Sure, that was sarcasm, but the point is this: some people want us to “trust” AI. Naturally, the answer would seem to be to make AI more trustworthy.
This is answering the wrong question.
Trustworthiness is something that, if you have got this far, you know is the provenance of the thing or person you are thinking of trusting. That is to say, we don’t give trustworthiness to something, it either is or is not trustworthy to some extent. What we (can choose to) give is trust. More to the point, we can choose to give trust even if the thing we are trusting is untrustworthy. Even if we know it is untrustworthy.
To labour the point a little more, let’s turn to the Media Equation. As a reminder: people treat technology as a social actor (they are even polite to technology).
The argument that we shouldn’t trust technology because it is basically just an inanimate, manufactured ‘thing’ is entirely moot.
I’m not going to argue one way or another about whether or not we should trust an AI. That cat is already out of the proverbial bag. If you haven’t seen that yet, let me spell it out for you: that people already see their technology as a social actor means that they almost certainly also think of it in terms of trust. It truly doesn’t matter if they should or not, they just do.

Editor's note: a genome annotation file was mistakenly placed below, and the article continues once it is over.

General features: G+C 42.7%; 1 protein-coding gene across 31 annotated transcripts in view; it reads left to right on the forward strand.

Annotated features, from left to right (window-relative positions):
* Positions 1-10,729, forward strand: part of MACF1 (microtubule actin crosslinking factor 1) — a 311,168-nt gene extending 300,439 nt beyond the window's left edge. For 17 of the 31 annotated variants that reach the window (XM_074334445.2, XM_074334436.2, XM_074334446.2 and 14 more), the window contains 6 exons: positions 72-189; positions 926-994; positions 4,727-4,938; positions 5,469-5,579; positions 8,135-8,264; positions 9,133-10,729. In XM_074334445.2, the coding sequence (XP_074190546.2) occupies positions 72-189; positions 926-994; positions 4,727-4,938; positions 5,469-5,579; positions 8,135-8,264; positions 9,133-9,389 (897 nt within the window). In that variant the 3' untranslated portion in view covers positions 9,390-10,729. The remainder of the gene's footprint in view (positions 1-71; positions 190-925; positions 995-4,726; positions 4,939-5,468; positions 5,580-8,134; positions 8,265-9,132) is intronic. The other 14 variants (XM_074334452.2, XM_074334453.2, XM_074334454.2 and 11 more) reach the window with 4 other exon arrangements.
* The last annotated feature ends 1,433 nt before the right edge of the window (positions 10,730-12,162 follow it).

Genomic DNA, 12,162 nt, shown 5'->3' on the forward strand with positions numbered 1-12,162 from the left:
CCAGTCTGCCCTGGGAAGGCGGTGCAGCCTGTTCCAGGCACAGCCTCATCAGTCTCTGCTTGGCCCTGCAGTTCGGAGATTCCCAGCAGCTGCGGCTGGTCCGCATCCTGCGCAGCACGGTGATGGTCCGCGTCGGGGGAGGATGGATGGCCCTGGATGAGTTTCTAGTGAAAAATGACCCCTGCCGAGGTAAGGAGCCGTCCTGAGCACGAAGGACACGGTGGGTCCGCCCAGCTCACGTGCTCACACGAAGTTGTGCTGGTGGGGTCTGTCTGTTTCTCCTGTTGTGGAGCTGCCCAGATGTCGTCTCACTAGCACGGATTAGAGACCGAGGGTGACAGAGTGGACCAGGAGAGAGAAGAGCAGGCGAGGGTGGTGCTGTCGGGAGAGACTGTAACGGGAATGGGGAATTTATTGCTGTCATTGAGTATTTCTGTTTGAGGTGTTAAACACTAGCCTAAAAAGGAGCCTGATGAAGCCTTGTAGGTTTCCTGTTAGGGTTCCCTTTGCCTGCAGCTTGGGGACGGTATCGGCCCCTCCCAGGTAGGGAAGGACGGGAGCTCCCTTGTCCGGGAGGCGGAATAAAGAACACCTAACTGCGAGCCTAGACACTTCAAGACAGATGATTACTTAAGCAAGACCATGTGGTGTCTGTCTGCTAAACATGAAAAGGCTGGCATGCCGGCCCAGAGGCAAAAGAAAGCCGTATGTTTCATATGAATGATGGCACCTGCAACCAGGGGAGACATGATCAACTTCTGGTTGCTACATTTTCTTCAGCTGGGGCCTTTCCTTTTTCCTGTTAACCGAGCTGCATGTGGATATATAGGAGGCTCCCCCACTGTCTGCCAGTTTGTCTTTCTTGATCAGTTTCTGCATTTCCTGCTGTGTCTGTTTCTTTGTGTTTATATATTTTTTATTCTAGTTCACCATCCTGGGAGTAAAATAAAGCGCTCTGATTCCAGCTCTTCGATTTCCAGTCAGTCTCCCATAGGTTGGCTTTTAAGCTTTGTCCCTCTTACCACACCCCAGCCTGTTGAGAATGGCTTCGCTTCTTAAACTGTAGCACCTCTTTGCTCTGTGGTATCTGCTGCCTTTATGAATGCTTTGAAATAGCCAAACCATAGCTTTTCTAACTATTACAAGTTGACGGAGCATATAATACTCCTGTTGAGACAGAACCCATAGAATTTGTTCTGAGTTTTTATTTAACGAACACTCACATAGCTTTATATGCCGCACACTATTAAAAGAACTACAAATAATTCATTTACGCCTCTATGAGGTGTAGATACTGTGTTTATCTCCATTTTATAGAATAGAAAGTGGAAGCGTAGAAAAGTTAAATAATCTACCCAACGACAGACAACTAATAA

This leaves us with only one option, which is what Reeves and Nass told us all along: design technology on a path of least resistance. Accept that people will be doing what people do and make it easier for them to do so. Even if you don’t, they will anyway, so why make it hard?
Let’s briefly return to the trustworthiness of AI. I’ve already said it’s pretty much a done deal anyway — we will see AI in terms of trust regardless of what might happen. The argument that we should make AI more trustworthy so that people will trust it is pointless.
What is not pointless is thinking about what “trustworthy” actually means. It doesn’t mean “more transparent”, for instance. Consider: the more we know about something, the more we can control (or predict) its actions, and so the less we need to even consider trust. Transparency doesn’t increase trustworthiness, it just removes the need to trust in the first place (or gives us a really good reason not to trust!).